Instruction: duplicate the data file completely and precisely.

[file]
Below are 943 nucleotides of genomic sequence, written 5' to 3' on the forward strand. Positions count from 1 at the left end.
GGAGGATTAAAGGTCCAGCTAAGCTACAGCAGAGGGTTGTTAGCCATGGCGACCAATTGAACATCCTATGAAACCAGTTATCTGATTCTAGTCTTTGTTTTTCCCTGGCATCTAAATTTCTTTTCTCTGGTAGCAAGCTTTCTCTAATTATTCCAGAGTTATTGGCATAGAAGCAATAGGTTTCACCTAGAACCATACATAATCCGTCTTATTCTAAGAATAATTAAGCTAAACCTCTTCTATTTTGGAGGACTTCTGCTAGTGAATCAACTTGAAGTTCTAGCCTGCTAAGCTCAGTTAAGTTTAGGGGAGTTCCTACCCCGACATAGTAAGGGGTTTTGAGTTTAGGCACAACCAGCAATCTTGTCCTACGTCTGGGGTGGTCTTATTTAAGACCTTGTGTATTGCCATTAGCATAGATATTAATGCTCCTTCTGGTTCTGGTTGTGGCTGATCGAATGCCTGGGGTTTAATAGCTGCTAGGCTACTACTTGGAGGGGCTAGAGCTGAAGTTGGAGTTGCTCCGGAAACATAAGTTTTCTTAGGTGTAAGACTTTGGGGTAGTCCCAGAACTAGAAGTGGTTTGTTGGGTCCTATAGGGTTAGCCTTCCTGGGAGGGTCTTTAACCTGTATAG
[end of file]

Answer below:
Below are 943 nucleotides of genomic sequence, written 5' to 3' on the forward strand. Positions count from 1 at the left end.
GGAGGATTAAAGGTCCAGCTAAGCTACAGCAGAGGGTTGTTAGCCATGGCGACCAATTGAACATCCTATGAAACCAGTTATCTGATTCTAGTCTTTGTTTTTCCCTGGCATCTAAATTTCTTTTCTCTGGTAGCAAGCTTTCTCTAATTATTCCAGAGTTATTGGCATAGAAGCAATAGGTTTCACCTAGAACCATACATAATCCGTCTTATTCTAAGAATAATTAAGCTAAACCTCTTCTATTTTGGAGGACTTCTGCTAGTGAATCAACTTGAAGTTCTAGCCTGCTAAGCTCAGTTAAGTTTAGGGGAGTTCCTACCCCGACATAGTAAGGGGTTTTGAGTTTAGGCACAACCAGCAATCTTGTCCTACGTCTGGGGTGGTCTTATTTAAGACCTTGTGTATTGCCATTAGCATAGATATTAATGCTCCTTCTGGTTCTGGTTGTGGCTGATCGAATGCCTGGGGTTTAATAGCTGCTAGGCTACTACTTGGAGGGGCTAGAGCTGAAGTTGGAGTTGCTCCGGAAACATAAGTTTTCTTAGGTGTAAGACTTTGGGGTAGTCCCAGAACTAGAAGTGGTTTGTTGGGTCCTATAGGGTTAGCCTTCCTGGGAGGGTCTTTAACCTGTATAG